The Manifestation of Stigma When Discussing Mental Health

Believe it or not, you may be the reason someone is not seeking the help they very much need. Yup, I said it. And I need to say it again.

You may be the reason someone is not seeking the help they very much need.

This month (September) is National Suicide Prevention Month and the goal of this post is to support us in recognizing the ways our language as allies and members of the Mental Health community can be damaging to those who are truly suffering.

Mama says “If you don’t have anything nice to say, then don’t say anything at all.”

Well, what about those moments when something needs to be said and you just don’t know what to say, so you opt to be silent just because you don’t want to offend? Damaging.

What if someone tells you they just moved, and they are struggling with their transition, and you are experiencing the same thing? If you don’t say something, you just missed out on an opportunity to give and receive support. That too can be- damaging.

Well, what if my co-worker just experienced the loss of a loved one and I’m just “weird” and “awkward” when it comes to offering condolences? If no-one, including you, acknowledges the fact that this co-worker is in need of support and is grieving a loss and is still trying their best to show up to work, this too can be damaging.

If you ask me, silence is the number one adversary when it comes to decreasing the stigma associated with raising mental wellness. Silence can be deadly, for the sufferer and the potential supporter. When we are silent we allow emotions such as fear, shame, guilt, and embarrassment to breed poor perceptions, unhealthy assumptions, create inaccurate information, and offensive microagressions which we unconsciously express through our words and actions to the space and people surrounding us.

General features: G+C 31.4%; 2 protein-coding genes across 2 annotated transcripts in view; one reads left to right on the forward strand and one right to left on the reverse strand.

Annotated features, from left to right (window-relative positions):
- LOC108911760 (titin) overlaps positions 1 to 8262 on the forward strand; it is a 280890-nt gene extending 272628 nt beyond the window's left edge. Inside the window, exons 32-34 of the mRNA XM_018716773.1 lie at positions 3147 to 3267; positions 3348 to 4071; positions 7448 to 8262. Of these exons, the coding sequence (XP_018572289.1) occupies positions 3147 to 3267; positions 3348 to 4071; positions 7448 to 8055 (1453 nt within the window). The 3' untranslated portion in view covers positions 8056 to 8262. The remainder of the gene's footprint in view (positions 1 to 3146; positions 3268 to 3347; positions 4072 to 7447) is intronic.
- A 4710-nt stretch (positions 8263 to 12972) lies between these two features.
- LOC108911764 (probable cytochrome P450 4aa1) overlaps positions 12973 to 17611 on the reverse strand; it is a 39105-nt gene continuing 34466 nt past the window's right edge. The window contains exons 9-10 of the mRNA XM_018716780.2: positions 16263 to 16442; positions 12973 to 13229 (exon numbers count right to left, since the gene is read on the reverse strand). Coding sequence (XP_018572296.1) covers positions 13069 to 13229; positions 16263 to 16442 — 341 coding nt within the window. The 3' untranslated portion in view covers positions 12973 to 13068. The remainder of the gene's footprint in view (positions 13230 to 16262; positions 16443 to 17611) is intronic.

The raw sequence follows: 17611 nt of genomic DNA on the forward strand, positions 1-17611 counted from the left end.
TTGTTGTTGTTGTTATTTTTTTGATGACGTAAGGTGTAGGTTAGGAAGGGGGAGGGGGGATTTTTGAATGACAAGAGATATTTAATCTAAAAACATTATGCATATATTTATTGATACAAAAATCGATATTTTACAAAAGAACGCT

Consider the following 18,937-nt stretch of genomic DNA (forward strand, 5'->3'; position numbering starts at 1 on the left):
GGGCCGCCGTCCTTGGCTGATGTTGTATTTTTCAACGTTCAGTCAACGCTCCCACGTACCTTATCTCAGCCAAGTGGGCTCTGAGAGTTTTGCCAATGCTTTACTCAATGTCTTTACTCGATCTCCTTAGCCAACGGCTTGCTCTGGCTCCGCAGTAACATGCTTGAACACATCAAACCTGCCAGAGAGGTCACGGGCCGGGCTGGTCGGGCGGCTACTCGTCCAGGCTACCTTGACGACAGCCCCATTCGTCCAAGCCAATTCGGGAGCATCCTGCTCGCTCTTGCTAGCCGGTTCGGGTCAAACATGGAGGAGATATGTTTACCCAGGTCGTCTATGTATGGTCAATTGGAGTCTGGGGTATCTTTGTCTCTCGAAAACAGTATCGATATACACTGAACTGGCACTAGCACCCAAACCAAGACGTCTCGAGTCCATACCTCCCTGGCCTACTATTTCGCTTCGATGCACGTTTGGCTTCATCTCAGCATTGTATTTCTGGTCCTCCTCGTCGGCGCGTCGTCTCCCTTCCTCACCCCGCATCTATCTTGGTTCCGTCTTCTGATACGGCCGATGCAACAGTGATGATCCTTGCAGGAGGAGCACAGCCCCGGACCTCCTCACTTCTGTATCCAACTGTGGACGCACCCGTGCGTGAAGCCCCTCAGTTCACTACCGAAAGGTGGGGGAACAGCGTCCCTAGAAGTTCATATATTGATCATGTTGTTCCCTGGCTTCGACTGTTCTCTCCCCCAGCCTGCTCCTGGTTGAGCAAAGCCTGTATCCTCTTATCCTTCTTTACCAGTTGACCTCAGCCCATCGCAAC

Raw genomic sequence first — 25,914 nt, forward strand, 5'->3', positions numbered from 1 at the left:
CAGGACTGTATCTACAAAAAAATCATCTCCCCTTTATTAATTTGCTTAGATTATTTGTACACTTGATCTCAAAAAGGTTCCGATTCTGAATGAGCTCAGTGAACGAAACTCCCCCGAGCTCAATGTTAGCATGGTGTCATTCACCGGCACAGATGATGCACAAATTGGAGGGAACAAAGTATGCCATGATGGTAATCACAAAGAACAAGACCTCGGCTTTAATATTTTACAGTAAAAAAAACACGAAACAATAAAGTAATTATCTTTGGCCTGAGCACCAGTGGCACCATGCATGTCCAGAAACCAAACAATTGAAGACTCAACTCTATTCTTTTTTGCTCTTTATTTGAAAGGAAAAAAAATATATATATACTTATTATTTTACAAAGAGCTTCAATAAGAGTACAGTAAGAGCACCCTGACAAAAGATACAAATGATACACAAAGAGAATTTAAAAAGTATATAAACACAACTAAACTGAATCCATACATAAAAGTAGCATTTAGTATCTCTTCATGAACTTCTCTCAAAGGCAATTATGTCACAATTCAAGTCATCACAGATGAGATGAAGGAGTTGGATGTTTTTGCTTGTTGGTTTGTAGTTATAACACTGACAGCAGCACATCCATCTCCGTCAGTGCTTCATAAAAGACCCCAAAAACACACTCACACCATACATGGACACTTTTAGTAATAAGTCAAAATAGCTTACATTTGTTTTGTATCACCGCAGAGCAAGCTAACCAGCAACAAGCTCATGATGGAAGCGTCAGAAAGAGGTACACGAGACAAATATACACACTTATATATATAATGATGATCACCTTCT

I’ve been reading White Fragility by Robin DiAngelo, PhD. and I became inspired to share some statements that have been spoken to me that have hindered me from seeking mental health support when I needed it most. Here they are:

  1. You have no reason to feel sad, your life is good. Just be happy.
  2. I’m not talking about you, you’re different.
  3. You’re in therapy? So, you must be crazy crazy?
  4. Don’t say you want to kill yourself, just say you’re in pain.
  5. Why waste your time and money with a therapist, just talk to me.
  6. I know you, nothing is wrong with you.
  7. These kids these days are just too sensitive.
  8. There she go, being bi-polar again.
  9. You just need to pray.
  10. If she really wanted to kill herself she would’ve did it already.

These are real words, from loved ones, with no intention to harm, yet these words caused me great pain. This pain resulted in an enormous amount of silence, which led to me feeling misunderstood. In my journey, micro aggressions have been one of the most destructive ways people have expressed their unconscious bias towards me as a person who lives with Dysthymia. They have created their own narrative in their heads about who I am and what I am capable of doing.

In her book, DiAngelo states “If I am not aware of the barriers you face, then I won’t see them, much less be motivated to remove them.” If we really want to help we need to talk to those who are on this mental wellness journey about their experiences and what hurts and what helps them, so we can be better supporters.

If you don’t know what to say:

  • Be honest. Acknowledge, you are not sure what to say, but you care.
  • Ask “How can I be of support to you right now in this very moment.”
  • Just make space to listen. #IWillListen

I would like for us to become more aware of the language we use when talking about mental health with anyone. Family members, co-workers, students, strangers, etc.
Remember: Not saying something, is saying something.


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